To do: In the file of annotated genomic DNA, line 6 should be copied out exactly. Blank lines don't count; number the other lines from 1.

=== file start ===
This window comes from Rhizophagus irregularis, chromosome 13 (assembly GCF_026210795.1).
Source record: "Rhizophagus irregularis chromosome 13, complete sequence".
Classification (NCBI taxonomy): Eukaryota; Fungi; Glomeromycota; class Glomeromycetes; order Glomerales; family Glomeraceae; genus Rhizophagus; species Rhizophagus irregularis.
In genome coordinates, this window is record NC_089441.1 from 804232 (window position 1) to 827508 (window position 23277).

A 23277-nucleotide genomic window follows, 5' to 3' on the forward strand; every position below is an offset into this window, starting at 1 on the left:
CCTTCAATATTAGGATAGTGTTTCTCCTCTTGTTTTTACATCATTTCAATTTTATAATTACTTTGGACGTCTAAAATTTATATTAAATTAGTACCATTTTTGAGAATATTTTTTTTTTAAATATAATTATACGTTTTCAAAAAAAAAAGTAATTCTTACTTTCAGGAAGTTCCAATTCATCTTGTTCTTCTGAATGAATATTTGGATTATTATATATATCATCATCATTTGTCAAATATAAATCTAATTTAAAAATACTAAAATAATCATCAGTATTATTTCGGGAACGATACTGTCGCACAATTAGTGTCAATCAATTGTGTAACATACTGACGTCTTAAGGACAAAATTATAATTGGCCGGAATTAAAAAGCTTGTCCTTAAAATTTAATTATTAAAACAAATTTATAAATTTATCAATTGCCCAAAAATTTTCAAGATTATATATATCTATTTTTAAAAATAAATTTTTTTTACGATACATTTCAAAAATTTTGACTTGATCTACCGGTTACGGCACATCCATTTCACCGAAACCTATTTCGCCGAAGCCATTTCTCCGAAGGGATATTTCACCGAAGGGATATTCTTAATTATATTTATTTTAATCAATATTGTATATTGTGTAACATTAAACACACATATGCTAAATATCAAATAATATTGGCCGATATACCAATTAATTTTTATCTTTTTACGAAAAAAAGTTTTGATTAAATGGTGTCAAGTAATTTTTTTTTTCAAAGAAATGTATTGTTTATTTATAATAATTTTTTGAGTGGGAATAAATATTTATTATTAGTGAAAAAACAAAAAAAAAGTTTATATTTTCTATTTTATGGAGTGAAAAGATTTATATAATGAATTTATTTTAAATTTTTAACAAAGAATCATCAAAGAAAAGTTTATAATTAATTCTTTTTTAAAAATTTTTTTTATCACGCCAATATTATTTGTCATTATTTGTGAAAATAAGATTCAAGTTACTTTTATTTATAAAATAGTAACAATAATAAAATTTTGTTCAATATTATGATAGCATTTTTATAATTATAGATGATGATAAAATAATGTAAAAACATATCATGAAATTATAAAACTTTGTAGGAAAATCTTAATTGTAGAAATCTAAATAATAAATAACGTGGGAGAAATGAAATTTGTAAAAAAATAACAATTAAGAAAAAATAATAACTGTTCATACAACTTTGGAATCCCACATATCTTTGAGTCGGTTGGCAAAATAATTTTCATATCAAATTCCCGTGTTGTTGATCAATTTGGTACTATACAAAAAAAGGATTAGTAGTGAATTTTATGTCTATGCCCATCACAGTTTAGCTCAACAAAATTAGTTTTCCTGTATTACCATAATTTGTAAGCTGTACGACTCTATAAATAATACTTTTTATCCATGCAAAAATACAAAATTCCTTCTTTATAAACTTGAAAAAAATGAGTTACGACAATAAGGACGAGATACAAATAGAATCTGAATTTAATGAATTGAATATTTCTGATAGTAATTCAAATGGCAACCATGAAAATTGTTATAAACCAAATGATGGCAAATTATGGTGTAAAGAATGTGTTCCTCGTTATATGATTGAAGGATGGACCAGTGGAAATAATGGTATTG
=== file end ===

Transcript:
CCTTCAATATTAGGATAGTGTTTCTCCTCTTGTTTTTACATCATTTCAATTTTATAATTACTTTGGACGTCTAAAATTTATATTAAATTAGTACCATTTTTGAGAATATTTTTTTTTTAAATATAATTATACGTTTTCAAAAAAAAAAGTAATTCTTACTTTCAGGAAGTTCCAATTCATCTTGTTCTTCTGAATGAATATTTGGATTATTATATATATCATCATCATTTGTCAAATATAAATCTAATTTAAAAATACTAAAATAATCATCAGTATTATTTCGGGAACGATACTGTCGCACAATTAGTGTCAATCAATTGTGTAACATACTGACGTCTTAAGGACAAAATTATAATTGGCCGGAATTAAAAAGCTTGTCCTTAAAATTTAATTATTAAAACAAATTTATAAATTTATCAATTGCCCAAAAATTTTCAAGATTATATATATCTATTTTTAAAAATAAATTTTTTTTACGATACATTTCAAAAATTTTGACTTGATCTACCGGTTACGGCACATCCATTTCACCGAAACCTATTTCGCCGAAGCCATTTCTCCGAAGGGATATTTCACCGAAGGGATATTCTTAATTATATTTATTTTAATCAATATTGTATATTGTGTAACATTAAACACACATATGCTAAATATCAAATAATATTGGCCGATATACCAATTAATTTTTATCTTTTTACGAAAAAAAGTTTTGATTAAATGGTGTCAAGTAATTTTTTTTTTCAAAGAAATGTATTGTTTATTTATAATAATTTTTTGAGTGGGAATAAATATTTATTATTAGTGAAAAAACAAAAAAAAAGTTTATATTTTCTATTTTATGGAGTGAAAAGATTTATATAATGAATTTATTTTAAATTTTTAACAAAGAATCATCAAAGAAAAGTTTATAATTAATTCTTTTTTAAAAATTTTTTTTATCACGCCAATATTATTTGTCATTATTTGTGAAAATAAGATTCAAGTTACTTTTATTTATAAAATAGTAACAATAATAAAATTTTGTTCAATATTATGATAGCATTTTTATAATTATAGATGATGATAAAATAATGTAAAAACATATCATGAAATTATAAAACTTTGTAGGAAAATCTTAATTGTAGAAATCTAAATAATAAATAACGTGGGAGAAATGAAATTTGTAAAAAAATAACAATTAAGAAAAAATAATAACTGTTCATACAACTTTGGAATCCCACATATCTTTGAGTCGGTTGGCAAAATAATTTTCATATCAAATTCCCGTGTTGTTGATCAATTTGGTACTATACAAAAAAAGGATTAGTAGTGAATTTTATGTCTATGCCCATCACAGTTTAGCTCAACAAAATTAGTTTTCCTGTATTACCATAATTTGTAAGCTGTACGACTCTATAAATAATACTTTTTATCCATGCAAAAATACAAAATTCCTTCTTTATAAACTTGAAAAAAATGAGTTACGACAATAAGGACGAGATACAAATAGAATCTGAATTTAATGAATTGAATATTTCTGATAGTAATTCAAATGGCAACCATGAAAATTGTTATAAACCAAATGATGGCAAATTATGGTGTAAAGAATGTGTTCCTCGTTATATGATTGAAGGATGGACCAGTGGAAATAATGGTATTG